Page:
As careful as we are during our everyday lives, there are some things that are out of our control. Trauma to the eye and orbit (the bone surrounding the eye) is more common than you may think. Every day, around 2,000 people in America suffer job-related eye injuries. We are experts at handling orbital trauma and can help manage even serious cases.
What Is Orbital and Eye Trauma?
Orbital trauma is any injury to the skin and bone the surround the eye. Eye trauma refers to injury of the eye only. There are many different kinds of injuries that fall under the umbrella term of “trauma.” These can include blunt force injuries, penetrative injuries, chemical injuries and more. Around the orbit, blowout fractures are common. The surface of the cornea can also become injured through scratches or cuts.
How is it treated?
The treatment of orbital and eye trauma depends on the area, type, and severity of the injury.
Eyelid laceration: An eyelid laceration is a cut on the eyelid – in some minor cases, minimal treatment is needed and no stitches are required. However, a severe cut on the eyelid requires medical attention as soon as possible.
The doctor will evaluate the cut, determining if any damage to the eyeball or cornea has occurred. She will also examine for foreign bodies, i.e. glass, rocks, or any material that may have gotten under the eyelid when the injury was sustained.
To treat an eyelid laceration (in the instance of a deep enough wound) stitches are used to seal the wound. If the cut does not require sutures, the doctor will assist in cleaning and disinfecting the wound prior to leaving the clinic.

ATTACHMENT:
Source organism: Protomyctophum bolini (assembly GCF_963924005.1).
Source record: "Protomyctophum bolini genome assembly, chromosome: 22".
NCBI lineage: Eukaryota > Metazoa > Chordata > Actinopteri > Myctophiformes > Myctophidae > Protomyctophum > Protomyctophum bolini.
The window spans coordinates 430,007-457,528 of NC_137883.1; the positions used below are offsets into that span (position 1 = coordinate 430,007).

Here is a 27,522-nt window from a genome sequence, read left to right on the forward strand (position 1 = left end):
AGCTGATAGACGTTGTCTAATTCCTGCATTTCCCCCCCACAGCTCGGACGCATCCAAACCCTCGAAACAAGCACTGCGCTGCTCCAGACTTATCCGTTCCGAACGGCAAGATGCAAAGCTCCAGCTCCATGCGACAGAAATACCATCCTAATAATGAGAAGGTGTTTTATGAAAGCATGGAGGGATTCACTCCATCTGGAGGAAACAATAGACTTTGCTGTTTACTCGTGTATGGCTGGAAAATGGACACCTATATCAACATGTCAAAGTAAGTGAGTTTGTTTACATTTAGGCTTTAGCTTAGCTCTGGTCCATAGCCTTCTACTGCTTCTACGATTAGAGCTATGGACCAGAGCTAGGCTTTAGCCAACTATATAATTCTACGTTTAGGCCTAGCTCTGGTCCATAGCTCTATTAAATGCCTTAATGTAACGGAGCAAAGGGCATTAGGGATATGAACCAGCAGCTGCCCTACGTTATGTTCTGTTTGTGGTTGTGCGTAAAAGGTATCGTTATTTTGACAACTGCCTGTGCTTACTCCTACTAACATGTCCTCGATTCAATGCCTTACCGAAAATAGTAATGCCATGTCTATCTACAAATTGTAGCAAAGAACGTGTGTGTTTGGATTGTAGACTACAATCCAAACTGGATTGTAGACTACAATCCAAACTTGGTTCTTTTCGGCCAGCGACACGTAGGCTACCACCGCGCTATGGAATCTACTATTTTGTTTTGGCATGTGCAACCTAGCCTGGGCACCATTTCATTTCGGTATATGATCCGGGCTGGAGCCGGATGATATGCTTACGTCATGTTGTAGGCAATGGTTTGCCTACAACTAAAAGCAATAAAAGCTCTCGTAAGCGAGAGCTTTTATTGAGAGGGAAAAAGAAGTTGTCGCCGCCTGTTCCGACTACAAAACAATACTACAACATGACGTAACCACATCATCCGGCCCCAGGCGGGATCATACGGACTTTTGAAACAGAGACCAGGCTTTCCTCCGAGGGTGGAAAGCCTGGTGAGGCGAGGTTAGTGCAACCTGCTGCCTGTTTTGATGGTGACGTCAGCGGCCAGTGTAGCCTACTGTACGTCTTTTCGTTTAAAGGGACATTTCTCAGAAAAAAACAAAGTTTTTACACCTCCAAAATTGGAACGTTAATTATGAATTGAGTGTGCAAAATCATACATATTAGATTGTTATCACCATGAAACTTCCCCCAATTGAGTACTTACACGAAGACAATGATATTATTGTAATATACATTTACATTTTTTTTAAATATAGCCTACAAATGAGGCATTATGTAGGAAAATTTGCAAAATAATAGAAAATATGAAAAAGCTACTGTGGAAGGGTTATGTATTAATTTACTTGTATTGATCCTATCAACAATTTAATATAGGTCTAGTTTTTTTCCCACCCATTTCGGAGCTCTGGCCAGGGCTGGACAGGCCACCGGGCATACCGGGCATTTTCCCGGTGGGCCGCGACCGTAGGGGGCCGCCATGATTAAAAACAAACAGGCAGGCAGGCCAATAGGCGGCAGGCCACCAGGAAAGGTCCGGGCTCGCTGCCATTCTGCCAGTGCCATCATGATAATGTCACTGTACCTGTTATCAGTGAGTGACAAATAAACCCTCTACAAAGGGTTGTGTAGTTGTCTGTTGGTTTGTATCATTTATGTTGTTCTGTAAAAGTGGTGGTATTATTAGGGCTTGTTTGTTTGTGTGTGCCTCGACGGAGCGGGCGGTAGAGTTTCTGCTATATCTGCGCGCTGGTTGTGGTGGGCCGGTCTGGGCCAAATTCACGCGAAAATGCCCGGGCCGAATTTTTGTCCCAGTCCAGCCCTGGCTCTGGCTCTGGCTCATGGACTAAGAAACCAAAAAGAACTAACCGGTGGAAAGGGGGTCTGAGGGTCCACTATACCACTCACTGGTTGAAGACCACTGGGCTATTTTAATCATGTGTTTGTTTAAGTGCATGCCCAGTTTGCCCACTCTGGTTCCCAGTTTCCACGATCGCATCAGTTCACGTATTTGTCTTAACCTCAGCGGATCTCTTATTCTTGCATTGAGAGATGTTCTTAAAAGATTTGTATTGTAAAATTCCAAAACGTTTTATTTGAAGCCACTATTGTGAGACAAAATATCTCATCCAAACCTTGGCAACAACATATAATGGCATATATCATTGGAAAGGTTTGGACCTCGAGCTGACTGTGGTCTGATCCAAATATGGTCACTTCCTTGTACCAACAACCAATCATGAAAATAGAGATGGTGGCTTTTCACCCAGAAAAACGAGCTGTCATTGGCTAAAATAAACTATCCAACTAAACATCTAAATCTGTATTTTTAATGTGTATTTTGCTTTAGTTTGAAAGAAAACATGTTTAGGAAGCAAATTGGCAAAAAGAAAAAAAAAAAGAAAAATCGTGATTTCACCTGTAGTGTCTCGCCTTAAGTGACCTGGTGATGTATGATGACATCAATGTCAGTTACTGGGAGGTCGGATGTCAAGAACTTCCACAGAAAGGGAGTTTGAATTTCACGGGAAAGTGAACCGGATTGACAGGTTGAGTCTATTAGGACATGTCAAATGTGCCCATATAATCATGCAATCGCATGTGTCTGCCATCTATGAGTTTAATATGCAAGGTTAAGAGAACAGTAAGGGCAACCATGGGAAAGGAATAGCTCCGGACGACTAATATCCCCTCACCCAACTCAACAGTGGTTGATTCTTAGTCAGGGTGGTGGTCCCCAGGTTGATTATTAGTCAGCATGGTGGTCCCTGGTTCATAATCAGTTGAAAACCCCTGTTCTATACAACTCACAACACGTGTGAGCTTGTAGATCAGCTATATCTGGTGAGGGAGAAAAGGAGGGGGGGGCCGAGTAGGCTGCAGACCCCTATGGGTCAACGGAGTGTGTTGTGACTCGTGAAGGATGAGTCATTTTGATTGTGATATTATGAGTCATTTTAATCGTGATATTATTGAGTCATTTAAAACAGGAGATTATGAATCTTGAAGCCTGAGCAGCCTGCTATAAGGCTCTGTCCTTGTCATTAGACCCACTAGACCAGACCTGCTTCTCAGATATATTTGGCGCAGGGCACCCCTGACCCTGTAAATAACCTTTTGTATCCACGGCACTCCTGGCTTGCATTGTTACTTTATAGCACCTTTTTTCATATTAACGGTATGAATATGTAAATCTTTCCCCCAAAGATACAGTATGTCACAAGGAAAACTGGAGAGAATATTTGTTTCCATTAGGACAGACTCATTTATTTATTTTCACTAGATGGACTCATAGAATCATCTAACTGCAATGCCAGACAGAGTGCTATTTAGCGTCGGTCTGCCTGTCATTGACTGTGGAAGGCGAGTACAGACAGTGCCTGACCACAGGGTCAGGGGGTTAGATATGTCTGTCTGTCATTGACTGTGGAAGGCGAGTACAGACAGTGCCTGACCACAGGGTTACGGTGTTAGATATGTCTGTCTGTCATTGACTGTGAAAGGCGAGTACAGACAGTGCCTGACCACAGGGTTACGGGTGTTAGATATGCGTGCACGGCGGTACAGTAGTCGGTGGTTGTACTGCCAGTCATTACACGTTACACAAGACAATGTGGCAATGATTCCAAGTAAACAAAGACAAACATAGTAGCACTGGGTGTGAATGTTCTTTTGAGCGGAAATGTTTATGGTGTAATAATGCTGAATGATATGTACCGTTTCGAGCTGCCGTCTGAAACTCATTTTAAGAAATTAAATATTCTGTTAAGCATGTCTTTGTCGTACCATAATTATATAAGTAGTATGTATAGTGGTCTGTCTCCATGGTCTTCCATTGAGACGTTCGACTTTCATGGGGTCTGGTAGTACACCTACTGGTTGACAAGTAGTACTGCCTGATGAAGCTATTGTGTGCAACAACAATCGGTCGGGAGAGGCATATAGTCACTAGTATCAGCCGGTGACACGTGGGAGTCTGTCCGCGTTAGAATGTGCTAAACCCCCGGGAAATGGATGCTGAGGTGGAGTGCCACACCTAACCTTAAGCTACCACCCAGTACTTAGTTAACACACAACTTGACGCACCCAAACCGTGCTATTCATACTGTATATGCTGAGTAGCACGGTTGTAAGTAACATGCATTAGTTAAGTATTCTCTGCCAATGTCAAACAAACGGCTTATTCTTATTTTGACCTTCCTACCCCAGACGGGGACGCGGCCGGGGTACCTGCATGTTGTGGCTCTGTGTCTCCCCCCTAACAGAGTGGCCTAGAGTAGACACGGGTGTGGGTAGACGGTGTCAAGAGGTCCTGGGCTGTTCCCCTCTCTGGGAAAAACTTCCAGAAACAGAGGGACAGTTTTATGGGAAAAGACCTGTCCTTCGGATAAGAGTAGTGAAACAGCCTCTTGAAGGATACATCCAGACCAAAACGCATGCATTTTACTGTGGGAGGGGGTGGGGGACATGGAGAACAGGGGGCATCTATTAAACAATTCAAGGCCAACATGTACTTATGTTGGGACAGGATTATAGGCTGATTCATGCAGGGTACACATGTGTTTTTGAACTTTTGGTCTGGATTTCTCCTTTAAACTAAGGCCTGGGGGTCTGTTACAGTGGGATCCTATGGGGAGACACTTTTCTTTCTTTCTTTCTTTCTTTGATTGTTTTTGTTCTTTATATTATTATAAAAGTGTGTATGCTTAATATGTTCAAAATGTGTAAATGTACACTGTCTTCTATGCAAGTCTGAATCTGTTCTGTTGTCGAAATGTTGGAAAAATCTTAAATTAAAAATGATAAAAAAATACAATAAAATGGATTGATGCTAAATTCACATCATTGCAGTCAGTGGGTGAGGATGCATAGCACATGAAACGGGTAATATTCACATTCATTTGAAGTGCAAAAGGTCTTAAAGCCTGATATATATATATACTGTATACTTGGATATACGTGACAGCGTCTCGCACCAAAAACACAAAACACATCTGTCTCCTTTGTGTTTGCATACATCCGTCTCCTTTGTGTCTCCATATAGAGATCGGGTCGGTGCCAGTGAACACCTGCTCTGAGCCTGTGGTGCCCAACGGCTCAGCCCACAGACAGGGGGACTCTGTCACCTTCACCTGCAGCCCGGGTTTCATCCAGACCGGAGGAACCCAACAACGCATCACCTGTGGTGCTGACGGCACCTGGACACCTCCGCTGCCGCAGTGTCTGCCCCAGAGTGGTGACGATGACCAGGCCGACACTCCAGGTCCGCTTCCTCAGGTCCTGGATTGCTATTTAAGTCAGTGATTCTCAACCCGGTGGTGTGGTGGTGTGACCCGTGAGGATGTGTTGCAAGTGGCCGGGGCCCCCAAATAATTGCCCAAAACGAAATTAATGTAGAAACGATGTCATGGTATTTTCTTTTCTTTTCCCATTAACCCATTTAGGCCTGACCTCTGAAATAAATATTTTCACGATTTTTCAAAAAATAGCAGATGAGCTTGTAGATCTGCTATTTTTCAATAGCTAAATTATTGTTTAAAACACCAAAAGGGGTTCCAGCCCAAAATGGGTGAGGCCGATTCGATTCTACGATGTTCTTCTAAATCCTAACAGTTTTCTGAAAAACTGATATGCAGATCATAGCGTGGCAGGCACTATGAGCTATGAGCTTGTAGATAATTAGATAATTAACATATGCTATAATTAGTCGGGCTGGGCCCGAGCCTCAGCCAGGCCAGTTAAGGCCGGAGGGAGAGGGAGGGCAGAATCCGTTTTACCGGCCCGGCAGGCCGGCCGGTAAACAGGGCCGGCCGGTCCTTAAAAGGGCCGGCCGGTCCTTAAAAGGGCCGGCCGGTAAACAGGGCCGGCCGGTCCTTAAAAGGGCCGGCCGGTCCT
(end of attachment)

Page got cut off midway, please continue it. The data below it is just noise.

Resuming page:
It is important to seek an oculoplastic surgeon in the treatment of major eyelid lacerations, as there are many underlying structures in the eye that a trained professional must be mindful of in treating the wound.
Canalicular laceration: A canalicular laceration involves damage to the canalicular system, which is the drainage system that allows tears to pass from the eye’s surface, through the puncta, and down the nasolacrimal sac to the nose.
The repair of a canalicular laceration requires the skills of an experienced oculoplastic surgeon. In many cases, a stent (a small tube) must be placed to maintain proper drainage of the eye, and the surgical techniques needed for successful repair and recovery are often established on a case-by-case basis.
Blunt eye trauma can be caused by a punch to the face or by a deployed airbag. It is important to let the doctor know every detail of what happened so that she can determine the possible extent of the damage. The treatment will vary greatly depending on the amount of damage.
Orbital wall fractures occur when the thin bones around the eye break or become fractured. These injuries will cause swelling in and around the eye, but most orbital wall fractures heal themselves with no issue. However, it is important to stay in contact with the doctor so they can examine to make sure there are no complications.
If you have sustained orbital or eye trauma, be sure to contact us immediately. The outcomes of these injuries greatly depend on how quickly you receive help. Contact our Annandale, Manassas, or Arlington, VA location to schedule your eye trauma evaluation today!